Roach stresses that hospital is well-equipped to treat non-COVID-19 patients as well
By Bonnie Adams, Managing Editor
Marlborough – As the coronavirus pandemic continues to evolve, UMass Memorial Health Care as the region’s largest healthcare provider has been on the frontline, both as a testing site and for the treatment of patients who have contracted the virus.
Steven Roach, the UMass Memorial – Marlborough Hospital’s president and CEO, recently took some time to reflect on what has been a hectic and often stressful 10 weeks. He has been humbled by the commitment of his staff, the outpouring of support from the community and the way the hospital has responded, not just to victims of COVID-19 but to those requiring services for other health issues.
As the situation escalated over the past two months, so did “the influx of new information, new processes and new ways to deliver care,” Roach said.
“Our caregivers, our colleagues at UMass Memorial Health Care, our medical staff, trustees and hospital leadership have joined together to implement new policies, treatment plans, protocols, etc. as quickly as new information was being disseminated,” he said.
“The front line caregivers have handled this pandemic wonderfully,” he added. “Caregivers are all concerned and some are scared of COVID-19, but they continue to provide excellent and safe care to all patients. They remain vigilant about keeping themselves, their co-workers and their patients safe.”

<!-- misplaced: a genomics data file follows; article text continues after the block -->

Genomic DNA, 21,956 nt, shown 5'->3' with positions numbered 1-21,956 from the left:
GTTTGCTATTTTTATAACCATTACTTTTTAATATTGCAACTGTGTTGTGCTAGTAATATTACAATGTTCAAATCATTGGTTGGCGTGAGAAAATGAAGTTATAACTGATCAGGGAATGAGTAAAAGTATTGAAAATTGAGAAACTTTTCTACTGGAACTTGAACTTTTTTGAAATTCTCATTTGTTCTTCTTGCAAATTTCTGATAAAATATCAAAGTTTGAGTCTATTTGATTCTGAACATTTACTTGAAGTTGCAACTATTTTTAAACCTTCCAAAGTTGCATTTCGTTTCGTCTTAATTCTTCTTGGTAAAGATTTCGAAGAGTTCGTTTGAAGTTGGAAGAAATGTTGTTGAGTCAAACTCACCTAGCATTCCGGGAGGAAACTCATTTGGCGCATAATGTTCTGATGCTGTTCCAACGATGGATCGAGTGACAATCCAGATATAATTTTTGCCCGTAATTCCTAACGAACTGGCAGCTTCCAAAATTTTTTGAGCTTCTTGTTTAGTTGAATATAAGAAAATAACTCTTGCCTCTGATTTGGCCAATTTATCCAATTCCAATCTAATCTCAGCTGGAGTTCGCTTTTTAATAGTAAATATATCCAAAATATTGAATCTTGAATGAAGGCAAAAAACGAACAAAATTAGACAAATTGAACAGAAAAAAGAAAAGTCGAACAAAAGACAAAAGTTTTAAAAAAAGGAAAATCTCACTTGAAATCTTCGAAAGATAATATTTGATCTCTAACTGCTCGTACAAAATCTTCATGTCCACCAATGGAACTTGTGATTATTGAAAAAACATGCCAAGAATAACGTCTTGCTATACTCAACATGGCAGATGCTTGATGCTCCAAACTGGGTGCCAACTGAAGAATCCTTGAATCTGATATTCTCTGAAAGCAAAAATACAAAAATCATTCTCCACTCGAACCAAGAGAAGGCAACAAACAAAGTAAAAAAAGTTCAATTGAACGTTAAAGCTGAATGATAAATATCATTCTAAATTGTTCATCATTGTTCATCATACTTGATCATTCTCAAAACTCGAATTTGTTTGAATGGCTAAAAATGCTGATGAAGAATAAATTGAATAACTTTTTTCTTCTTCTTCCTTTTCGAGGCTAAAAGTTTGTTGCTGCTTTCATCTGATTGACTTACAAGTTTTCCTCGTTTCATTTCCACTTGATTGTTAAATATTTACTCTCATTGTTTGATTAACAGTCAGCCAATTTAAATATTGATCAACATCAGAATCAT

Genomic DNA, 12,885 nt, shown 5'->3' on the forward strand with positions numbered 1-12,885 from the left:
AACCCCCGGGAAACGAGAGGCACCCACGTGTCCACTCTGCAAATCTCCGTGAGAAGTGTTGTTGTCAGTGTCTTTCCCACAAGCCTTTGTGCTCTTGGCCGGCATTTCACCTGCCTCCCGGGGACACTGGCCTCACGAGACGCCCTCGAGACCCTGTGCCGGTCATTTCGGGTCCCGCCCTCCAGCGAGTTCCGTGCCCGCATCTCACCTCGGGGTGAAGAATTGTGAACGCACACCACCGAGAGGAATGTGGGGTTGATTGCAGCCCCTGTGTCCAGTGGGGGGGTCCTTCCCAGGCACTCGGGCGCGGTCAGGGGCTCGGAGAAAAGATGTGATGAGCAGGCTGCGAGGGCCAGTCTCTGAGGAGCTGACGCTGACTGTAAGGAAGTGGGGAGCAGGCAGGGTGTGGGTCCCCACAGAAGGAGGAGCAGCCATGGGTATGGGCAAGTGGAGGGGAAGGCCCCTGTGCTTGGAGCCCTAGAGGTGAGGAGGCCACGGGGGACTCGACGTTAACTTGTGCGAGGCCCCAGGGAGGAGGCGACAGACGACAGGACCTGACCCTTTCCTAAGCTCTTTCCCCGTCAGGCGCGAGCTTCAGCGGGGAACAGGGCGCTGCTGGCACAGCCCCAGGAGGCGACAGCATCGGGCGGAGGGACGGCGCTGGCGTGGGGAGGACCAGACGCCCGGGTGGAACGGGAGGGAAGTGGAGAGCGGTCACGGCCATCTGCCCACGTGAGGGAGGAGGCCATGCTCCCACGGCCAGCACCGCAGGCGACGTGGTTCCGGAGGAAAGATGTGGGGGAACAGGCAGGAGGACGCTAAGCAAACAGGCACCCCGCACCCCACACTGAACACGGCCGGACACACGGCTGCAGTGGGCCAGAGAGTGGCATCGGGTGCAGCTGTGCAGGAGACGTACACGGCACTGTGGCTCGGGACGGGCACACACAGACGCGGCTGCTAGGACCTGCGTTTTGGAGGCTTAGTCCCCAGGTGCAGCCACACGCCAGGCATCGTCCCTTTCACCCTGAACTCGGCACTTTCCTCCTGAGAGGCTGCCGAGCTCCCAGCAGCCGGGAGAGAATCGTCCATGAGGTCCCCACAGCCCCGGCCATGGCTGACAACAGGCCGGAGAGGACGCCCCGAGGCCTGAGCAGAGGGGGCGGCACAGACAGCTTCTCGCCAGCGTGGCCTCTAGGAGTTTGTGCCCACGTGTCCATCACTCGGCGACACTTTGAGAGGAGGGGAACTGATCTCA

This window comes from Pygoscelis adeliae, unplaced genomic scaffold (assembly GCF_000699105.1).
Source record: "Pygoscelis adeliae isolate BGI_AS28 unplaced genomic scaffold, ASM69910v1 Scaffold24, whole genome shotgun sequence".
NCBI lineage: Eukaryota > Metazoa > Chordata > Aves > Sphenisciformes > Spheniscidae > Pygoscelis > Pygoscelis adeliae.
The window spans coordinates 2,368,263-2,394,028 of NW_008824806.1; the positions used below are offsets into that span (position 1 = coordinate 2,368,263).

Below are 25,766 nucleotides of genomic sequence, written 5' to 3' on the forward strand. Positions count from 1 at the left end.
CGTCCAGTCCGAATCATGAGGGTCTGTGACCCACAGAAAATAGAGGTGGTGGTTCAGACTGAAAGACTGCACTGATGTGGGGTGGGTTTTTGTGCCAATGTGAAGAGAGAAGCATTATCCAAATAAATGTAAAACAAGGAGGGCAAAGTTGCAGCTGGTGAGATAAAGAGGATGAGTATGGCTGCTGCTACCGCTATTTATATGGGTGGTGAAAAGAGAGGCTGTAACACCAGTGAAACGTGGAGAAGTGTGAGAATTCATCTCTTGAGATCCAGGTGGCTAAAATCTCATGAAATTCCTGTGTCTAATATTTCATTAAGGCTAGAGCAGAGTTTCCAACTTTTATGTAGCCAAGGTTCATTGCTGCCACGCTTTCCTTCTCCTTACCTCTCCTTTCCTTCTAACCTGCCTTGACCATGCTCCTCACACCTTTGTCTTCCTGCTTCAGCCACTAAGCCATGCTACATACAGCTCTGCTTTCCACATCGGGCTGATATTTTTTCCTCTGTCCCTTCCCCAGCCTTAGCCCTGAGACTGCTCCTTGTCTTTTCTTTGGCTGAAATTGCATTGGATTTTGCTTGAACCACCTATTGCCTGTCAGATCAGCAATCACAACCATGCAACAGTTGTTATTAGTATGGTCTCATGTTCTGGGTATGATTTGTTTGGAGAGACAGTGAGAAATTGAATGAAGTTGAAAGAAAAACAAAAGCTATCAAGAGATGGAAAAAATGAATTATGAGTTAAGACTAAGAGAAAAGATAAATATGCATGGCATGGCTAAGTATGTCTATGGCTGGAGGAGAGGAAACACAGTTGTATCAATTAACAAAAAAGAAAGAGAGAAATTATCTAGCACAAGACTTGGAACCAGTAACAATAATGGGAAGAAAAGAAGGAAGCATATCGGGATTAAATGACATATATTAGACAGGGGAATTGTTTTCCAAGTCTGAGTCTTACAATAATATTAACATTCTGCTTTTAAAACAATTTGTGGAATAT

Due to the cancellation of elective procedures, several staff members were re-deployed, he noted, to work in the testing tents, screening staff and supplementing care provision in the Emergency Department and inpatient units.
Working under such stressful situations can definitely take a toll on the caregivers. But these conditions also bring moments of great unity and reflection. One such moment happened as when the first recovered COVID-19 patient was discharged after “many, many days in the ICU unit on a ventilator was a proud moment,” Roach said.
“The outpouring of support and pride that was shown as the patient was wheeled on a stretcher from the med/surg unit to the ambulance to take him home was a heartwarming sight to see,” he said. “Caregivers from every department stood in line, clapping hands, cheering on the patient and elbow bumping him as he made his way to the door.”
“Caregivers who were not involved in his care and caregivers who were, stood side by side to bid the patient farewell,” he added. “It was a great day for all.”
Support from the community has helped to bolster the staff’s spirits, he said, during the crisis.
“The staff at Marlborough Hospital would like to thank our community for the gracious donations of PPE, monetary donations and food,” he said.
And when meals and goods were purchased from local businesses, that also benefited those businesses, many of which have also been adversely affected by the crisis.
As grateful as the staff is for food donations, Roach requested that future donations be “individually packaged or wrapped – as we cannot share food due to the increased risk of exposure.”
During a pandemic such as this, other conditions or illnesses, of course, do not stop. Roach stressed that the hospital was still open and ready to provide care for all patients, not just those diagnosed with COVID-19. It was imperative, he said, that if you are in pain or not feeling well, that you seek help.
“Delaying care for certain types of issues could compound the issue and increase the risk to the patient,” he said. “While we have adjusted our hospitals to care for COVID-19 patients, we want to stress to our community that we do not want people to avoid medical care because of fear of contracting COVID-19.
“We have the ability to safely care for your medical needs.”